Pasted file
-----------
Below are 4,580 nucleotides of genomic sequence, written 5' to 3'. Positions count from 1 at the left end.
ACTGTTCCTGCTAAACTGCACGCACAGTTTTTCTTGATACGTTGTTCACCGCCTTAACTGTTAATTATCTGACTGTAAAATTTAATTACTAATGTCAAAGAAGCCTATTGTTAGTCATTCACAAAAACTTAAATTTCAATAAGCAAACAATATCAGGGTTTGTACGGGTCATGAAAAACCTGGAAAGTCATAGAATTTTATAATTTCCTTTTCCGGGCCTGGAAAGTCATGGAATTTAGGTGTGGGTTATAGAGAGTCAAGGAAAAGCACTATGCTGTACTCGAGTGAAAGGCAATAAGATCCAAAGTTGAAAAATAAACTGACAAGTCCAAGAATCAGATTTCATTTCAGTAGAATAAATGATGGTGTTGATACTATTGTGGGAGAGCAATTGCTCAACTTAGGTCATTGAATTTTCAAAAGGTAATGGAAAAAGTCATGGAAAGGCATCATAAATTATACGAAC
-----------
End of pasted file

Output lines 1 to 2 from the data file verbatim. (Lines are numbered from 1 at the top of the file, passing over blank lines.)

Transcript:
Below are 4,580 nucleotides of genomic sequence, written 5' to 3'. Positions count from 1 at the left end.
ACTGTTCCTGCTAAACTGCACGCACAGTTTTTCTTGATACGTTGTTCACCGCCTTAACTGTTAATTATCTGACTGTAAAATTTAATTACTAATGTCAAAGAAGCCTATTGTTAGTCATTCACAAAAACTTAAATTTCAATAAGCAAACAATATCAGGGTTTGTACGGGTCATGAAAAACCTGGAAAGTCATAGAATTTTATAATTTCCTTTTCCGGGCCTGGAAAGTCATGGAATTTAGGTGTGGGTTATAGAGAGTCAAGGAAAAGCACTATGCTGTACTCGAGTGAAAGGCAATAAGATCCAAAGTTGAAAAATAAACTGACAAGTCCAAGAATCAGATTTCATTTCAGTAGAATAAATGATGGTGTTGATACTATTGTGGGAGAGCAATTGCTCAACTTAGGTCATTGAATTTTCAAAAGGTAATGGAAAAAGTCATGGAAAGGCATCATAAATTATACGAAC